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Alfalfa to improve the digestibility of forage in the diet

Marie-Soleil Boucher, Caroline Halde, Gaëtan Tremblay, Mireille Thériault, Annick Bertrand, Annie Claessens, Gilles Bélanger, Philippe Seguin, Robert Berthiaume and Jean-Philippe Laroche for Progressive Dairy Published on 13 May 2022

Alfalfa is the most widely grown forage legume in Quebec, due in part to its high yield potential and high nutritive value. However, the quality of alfalfa decreases as the plant matures.

As the fibre content increases, the fibre digestibility and crude protein (CP) content decreases. This decrease in fibre digestibility is mainly due to the increase in lignin concentration in the plant. Lignin is a complex molecule found in cell walls. It gives stems the rigidity necessary for upwards growth. At the same time, it makes the cell walls much less digestible. Since the concentration of lignin is higher in the stems than in the leaves, the increase in stem-to-leaf ratio as the plant matures also negatively affects forage digestibility.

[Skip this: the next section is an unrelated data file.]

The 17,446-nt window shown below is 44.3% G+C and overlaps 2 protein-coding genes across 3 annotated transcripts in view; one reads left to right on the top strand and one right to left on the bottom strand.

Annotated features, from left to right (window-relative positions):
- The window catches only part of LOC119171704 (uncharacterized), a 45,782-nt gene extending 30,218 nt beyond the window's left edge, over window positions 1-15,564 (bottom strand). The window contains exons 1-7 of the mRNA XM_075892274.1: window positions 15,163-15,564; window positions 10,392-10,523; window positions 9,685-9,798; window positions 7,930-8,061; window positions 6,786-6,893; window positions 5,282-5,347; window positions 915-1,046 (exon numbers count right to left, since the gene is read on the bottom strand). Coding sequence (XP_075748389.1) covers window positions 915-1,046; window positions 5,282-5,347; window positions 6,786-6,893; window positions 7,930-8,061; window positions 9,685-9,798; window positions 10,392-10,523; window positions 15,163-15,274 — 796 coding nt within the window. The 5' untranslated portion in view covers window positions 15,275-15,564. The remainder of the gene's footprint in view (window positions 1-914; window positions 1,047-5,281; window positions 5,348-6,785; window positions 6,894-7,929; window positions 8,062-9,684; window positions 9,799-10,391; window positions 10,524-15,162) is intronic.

The industry is looking for ways to improve the digestibility of alfalfa at a given stage to increase its energy content or to stagger its harvesting period and thus increase its yield, without compromising its quality. According to meta-analysis, which combines the results of several studies to increase the robustness of the results, a 1-percentage-unit improvement in in vitro neutral detergent fibre digestibility (NDFD) in forage results in increases of 0.17 kilogram per day in dry matter intake (DMI) and 0.25 kilogram per day in milk production, corrected to 4% fat in cows fed this forage.